The New York trip that Sarge and I took, and the love we felt while there.  I still need to write about that.

Good coffee, but not as good as New York coffee.

Good books, and bad ones, because I need them sometimes.

Good films and bad movies.  Because I need them, too.  But not as much as bad books.

The clarity that comes with writing in a journal.  Especially when you look up and see mountains out your window.

Stone cottages with no phone reception.

Streets that are not cobbled.

Tools and tire pumps.

Open fires and stars to wish on.

Judy Garland songs that aren’t sad, but I love the sad ones, too.

Everyone who reads my rambles and these lists that make sense only to me.

What are you thankful for today?

Open To Interpretation

What follows could either be a. a snippet from my NaNo novel or, 2.  a recent conversation between Sarge and me:

I need to write.

Then write.

How do I get out of the way?

Write in the bathroom, on the toilet, in the tub. Write in bare feet, using a pencil with no eraser. Stick your head out the window, shut your eyes and breathe. And don’t take breaks to talk to your mother about goat wool.

That wasn’t my fault. She called me.


And it’s rabbit wool.


Angora. It’s rabbit wool. Not goat wool.

Who gives a shit?  Just write.

Joey, Giant Angora Rabbit Buck
This is not a goat. Image via Wikipedia

A Little Friendly Competition

And so, I’m ‘doing’ NaNoWriMo this year. We have always had a strange relationship. Past attempts have seen me bang out 20,000 words and then well, edit them. Note to self and others: Don’t. Do. That. I have a penchant for abandoning projects in favour of others which I think ‘sound better’, and I don’t finish anything. Except really short stories or ‘novel excerpts’. Novel excerpts are short stories that wouldn’t shut up.

See, I don’t like writing that sounds like writing. The minute I’m aware of words on the page, I stop and write another scene playing out in my head. I have a lot of computer files and notebooks and thoughts. Most are non-sequential. Really. Try having a conversation with me.

This year, I promised myself, and Sarge, and my Dad that I would see one single novel to the end of its first draft. Because everyone is fed up with the frustrated writer. I’d just love to be a writer.

First, I said I’d hit 2k a day. Not so much. Then, because my brain goes faster than my typing speed, I thought I’d dictate the thing. Not so much. Last week, I just parked it and started typing. And the phone rang.

It was my Dad. And this was the conversation:

Dad: You may be interested to know I am writing a novel. (That’s how my Dad speaks. I kinda love it.)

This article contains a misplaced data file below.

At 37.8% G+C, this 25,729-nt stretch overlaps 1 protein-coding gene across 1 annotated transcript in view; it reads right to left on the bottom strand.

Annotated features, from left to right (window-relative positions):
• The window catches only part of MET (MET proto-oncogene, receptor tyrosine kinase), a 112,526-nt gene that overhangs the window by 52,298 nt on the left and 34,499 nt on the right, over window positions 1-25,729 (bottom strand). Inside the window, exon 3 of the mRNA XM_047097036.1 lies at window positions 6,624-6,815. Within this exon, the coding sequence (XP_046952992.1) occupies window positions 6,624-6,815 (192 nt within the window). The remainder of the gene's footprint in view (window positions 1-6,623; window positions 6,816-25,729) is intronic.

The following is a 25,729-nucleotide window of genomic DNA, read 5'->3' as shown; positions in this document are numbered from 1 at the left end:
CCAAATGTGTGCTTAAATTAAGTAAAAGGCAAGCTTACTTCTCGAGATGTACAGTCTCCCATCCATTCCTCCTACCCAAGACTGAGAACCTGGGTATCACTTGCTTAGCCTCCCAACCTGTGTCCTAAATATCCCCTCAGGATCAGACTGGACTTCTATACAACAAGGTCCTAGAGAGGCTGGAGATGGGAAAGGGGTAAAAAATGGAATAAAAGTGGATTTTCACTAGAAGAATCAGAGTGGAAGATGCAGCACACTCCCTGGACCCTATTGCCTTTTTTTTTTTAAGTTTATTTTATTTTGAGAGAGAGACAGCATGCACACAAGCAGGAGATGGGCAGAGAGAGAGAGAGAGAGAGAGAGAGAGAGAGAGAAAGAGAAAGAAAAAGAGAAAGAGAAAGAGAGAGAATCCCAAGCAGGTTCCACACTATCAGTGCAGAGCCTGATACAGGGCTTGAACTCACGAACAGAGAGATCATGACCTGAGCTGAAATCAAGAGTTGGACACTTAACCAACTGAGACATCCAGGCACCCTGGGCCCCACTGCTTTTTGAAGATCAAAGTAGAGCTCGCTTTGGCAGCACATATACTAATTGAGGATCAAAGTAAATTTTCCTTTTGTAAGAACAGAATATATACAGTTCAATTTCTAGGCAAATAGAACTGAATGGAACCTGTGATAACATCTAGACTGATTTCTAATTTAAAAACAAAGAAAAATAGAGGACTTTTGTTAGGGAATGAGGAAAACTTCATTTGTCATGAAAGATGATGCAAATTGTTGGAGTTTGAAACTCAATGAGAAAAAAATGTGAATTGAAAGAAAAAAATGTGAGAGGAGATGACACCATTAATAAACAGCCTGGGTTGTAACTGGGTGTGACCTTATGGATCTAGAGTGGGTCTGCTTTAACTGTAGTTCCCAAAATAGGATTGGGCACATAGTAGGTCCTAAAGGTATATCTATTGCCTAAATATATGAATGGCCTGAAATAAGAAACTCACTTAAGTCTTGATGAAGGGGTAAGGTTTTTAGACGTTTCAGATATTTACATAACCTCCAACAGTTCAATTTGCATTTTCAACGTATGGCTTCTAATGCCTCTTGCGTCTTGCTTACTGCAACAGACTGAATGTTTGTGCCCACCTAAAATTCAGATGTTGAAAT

Me: Really? Cool!

(He tells me about his novel…)

Me: Really? Cool! (Inside: Aw, shit. Really? For real, really? I know we’re psychically linked, but this is like, ridiculous…this whole line of thought took 5 seconds. I told you my brain works fast.) Well, Daddy, you’re not gonna believe this, but…(I share my plot.)

Dad: Oh. Well. Every book is different. Good luck! (I’m paraphrasing. Or something.)

I couldn’t write any more that afternoon. Because my mother called.

And when Sarge arrived home I was writing in actual notebook.

I told him about the conversations with my parents. And then the plot of my book.

‘Oh. That’s basically your Dad’s book. But not.’

‘This is what I’m saying,’ I said

‘Well. Every book is different.’

‘That’s what he said.’

‘Would you be upset if your Dad finished his book before you finished yours?’

‘No, I’d be happy. Having said that, shut your pretty mouth.’

What I have now is a book that sits at 5,861 words. I also have a supportive boyfriend who keeps plying me with gingerbread lattes, new notebooks and other things. And a father who is writing a book, which may or may not compliment my own. The only way to find out is to finish it.

A note to my Dad, and anyone else who may be writing a book: Please don’t stop. And I won’t, either. Back to it.

Back before the Word Wars...

Hemingway Thinks I Should Be More Interesting

I talk to my computer.  Depending on my mood, my headset and speech recognition are optional.   When I’m not apologising  for the coffee stains, procrastinating, shall we say, positively willing it to hurry up, or punching the keys, I’m dictating.  And sometimes, I’m misquoted.  Hemingway thinks I should be more interesting.  Or grammatically incorrect.

Some recent examples are:

I Said:  She wished she could speak French like French people.

He Heard:  She wished she could speak Brent like I was winners.

I Said: Quick and mysterious

He Heard:  Quaking and WRONG

I Said:  There was nothing mysterious about her.

He Heard:   There was nothing is doing well.

I Said:  She worked in a flower shop, and had a cat.

He Heard:  In working order and bed-head (found poetry?)

I said:  Whose idea was death-metal first thing in the morning?

He Heard:  Who’s idea was death-metal first thing in the morning?  (Interesting)

I said:  She stole her lipstick.

He heard:  She stole her relative’s take. (More interesting)

Has your computer ever misquoted you?

try again
Image by Sean MacEntee via Flickr